For most, Winter Break means it’s almost time for Christmas. For some, it means you might make it to the last night of Hanukkah. And for us half Christian, half Jewish kids, it means a little more, a little less, and everything in between. Here are my top 5 things that happen when you celebrate Christmas and Hanukkah.
1. Everyone thinks you get double presents, but really, you got socks for Hanukkah.
How many times have we heard the “double presents” myth? So many times! Since Hanukkah takes 8 days, most of those days are things like gift cards, chocolate, and socks. No joke, socks. Plot twist: They’re on my list this year because I keep losing them and my feet are cold.
2. You may have rubbed it in your friend’s face that you totally get more presents then they do.
Okay, maybe #1 happens because we like to rub it in your face that we get presents tonight and you don’t. Especially when Hanukkah comes in the beginning of the month. Sometimes it’s even here by Thanksgiving! That’s the best.
3. Sometimes they overlap, which means no Hanukkah gifts on the 25th
The worst. Why even have a separate holiday? Don’t come home from Christmas dinner at 8pm expecting to “light the candles” (code for “give me presents”). Your Mom is tired and having none of it.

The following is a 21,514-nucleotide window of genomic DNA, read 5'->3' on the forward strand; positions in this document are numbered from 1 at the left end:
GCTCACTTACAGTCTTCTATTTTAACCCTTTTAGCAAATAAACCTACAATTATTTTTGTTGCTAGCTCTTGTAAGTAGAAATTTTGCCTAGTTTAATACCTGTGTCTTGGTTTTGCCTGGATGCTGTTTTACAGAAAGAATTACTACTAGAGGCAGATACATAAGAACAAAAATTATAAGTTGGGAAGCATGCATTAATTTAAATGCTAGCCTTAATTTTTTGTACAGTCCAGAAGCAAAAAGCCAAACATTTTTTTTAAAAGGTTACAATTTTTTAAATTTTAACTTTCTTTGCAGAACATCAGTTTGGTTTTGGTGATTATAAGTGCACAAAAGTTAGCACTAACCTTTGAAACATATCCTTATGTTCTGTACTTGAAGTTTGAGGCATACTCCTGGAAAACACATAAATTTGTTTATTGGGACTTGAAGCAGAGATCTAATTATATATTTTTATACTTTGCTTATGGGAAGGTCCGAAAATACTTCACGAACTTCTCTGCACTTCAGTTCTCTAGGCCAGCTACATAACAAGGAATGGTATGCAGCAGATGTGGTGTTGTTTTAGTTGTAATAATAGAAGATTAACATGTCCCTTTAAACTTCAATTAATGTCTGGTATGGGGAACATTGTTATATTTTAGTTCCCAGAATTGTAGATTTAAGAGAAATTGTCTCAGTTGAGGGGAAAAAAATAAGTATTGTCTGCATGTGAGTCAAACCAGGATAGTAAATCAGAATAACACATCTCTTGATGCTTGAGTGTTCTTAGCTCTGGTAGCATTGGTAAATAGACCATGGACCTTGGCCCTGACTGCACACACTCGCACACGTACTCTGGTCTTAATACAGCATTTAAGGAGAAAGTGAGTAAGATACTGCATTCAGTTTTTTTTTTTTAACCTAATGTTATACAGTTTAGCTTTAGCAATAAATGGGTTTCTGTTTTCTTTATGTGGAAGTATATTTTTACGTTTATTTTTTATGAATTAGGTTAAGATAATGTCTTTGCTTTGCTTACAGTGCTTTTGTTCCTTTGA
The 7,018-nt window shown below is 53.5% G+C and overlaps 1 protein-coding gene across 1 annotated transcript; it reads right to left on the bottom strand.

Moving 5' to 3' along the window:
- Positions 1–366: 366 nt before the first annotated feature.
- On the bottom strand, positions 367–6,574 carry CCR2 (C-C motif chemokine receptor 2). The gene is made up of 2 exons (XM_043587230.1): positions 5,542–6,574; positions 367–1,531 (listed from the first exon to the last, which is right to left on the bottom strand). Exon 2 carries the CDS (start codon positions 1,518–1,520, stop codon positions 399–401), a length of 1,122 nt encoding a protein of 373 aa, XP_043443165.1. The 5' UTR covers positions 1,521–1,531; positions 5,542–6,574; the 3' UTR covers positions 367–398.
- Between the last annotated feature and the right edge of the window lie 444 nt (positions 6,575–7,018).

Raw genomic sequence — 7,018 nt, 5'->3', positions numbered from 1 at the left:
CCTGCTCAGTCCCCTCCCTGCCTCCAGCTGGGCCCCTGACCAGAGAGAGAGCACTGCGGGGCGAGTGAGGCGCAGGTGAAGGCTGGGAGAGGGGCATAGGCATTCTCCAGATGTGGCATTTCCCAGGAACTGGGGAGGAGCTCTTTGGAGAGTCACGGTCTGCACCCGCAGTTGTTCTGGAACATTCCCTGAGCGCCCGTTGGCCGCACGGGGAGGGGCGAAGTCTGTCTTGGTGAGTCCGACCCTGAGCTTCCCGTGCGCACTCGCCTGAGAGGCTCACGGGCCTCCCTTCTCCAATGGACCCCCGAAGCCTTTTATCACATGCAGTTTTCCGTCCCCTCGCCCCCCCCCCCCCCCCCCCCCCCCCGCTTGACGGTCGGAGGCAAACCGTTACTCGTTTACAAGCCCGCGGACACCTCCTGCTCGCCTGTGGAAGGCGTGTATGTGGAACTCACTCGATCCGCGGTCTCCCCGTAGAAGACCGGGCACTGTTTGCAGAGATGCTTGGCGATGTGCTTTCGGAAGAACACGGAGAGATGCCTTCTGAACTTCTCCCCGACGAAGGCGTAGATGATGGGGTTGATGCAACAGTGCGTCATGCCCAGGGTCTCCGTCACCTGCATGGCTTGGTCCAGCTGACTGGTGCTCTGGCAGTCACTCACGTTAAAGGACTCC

4. Your parents switch Holidays and are very enthusiastic about this new thing they get to do.
One word: Stockings. She cannot get enough; they overfill and require entire shopping bags. It’s like combining all the tiny Hanukkah gifts into one never-ending gift of pure joy. My Catholic Dad on the other hand? He’s really into this whole first night of Hanukkah bit and getting my sister and I matching gifts. That’s a story for another time.
5. They can try to make Hanukkah cool, but Christmas morning is magic.
Sorry Haunkkah, you’re fun and all, but nothing compares to Christmas morning. I saw a light up Draddle this year, nice try. Try smelling as good as a Christmas tree, and then we’ll talk. Still, it’s not the holidays without both. So break out the Star of David ornaments, it’s Chismukkah.
Wishing a Merry Christmas, Happy Hanukkah, and wonderful holidays to all our Philau Colligetes!